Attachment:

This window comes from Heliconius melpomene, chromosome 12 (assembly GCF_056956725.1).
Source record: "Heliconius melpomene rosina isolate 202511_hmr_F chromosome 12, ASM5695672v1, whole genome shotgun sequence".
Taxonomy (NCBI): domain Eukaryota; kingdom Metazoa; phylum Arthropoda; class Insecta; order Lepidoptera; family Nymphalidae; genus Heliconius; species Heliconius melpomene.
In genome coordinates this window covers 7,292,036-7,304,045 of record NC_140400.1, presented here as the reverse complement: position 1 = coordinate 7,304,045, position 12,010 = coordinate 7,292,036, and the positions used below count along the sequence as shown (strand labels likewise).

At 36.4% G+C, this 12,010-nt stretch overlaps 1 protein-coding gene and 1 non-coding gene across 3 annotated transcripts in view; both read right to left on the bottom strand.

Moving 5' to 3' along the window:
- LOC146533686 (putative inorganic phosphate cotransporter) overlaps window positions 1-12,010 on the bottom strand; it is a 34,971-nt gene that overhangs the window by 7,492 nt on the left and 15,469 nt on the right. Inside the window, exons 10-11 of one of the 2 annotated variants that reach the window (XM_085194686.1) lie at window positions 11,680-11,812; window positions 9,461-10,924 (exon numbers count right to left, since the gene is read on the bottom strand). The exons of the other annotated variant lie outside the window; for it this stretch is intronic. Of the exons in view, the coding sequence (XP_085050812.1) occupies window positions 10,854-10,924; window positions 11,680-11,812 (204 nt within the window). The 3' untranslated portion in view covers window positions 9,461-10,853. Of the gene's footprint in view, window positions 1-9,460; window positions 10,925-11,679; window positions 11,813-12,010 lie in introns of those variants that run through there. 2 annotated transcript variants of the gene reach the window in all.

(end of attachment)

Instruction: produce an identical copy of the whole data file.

This window comes from Heliconius melpomene, chromosome 12 (assembly GCF_056956725.1).
Source record: "Heliconius melpomene rosina isolate 202511_hmr_F chromosome 12, ASM5695672v1, whole genome shotgun sequence".
Taxonomy (NCBI): domain Eukaryota; kingdom Metazoa; phylum Arthropoda; class Insecta; order Lepidoptera; family Nymphalidae; genus Heliconius; species Heliconius melpomene.
In genome coordinates this window covers 7,292,036-7,304,045 of record NC_140400.1, presented here as the reverse complement: position 1 = coordinate 7,304,045, position 12,010 = coordinate 7,292,036, and the positions used below count along the sequence as shown (strand labels likewise).

At 36.4% G+C, this 12,010-nt stretch overlaps 1 protein-coding gene and 1 non-coding gene across 3 annotated transcripts in view; both read right to left on the bottom strand.

Moving 5' to 3' along the window:
- LOC146533686 (putative inorganic phosphate cotransporter) overlaps window positions 1-12,010 on the bottom strand; it is a 34,971-nt gene that overhangs the window by 7,492 nt on the left and 15,469 nt on the right. Inside the window, exons 10-11 of one of the 2 annotated variants that reach the window (XM_085194686.1) lie at window positions 11,680-11,812; window positions 9,461-10,924 (exon numbers count right to left, since the gene is read on the bottom strand). The exons of the other annotated variant lie outside the window; for it this stretch is intronic. Of the exons in view, the coding sequence (XP_085050812.1) occupies window positions 10,854-10,924; window positions 11,680-11,812 (204 nt within the window). The 3' untranslated portion in view covers window positions 9,461-10,853. Of the gene's footprint in view, window positions 1-9,460; window positions 10,925-11,679; window positions 11,813-12,010 lie in introns of those variants that run through there. 2 annotated transcript variants of the gene reach the window in all.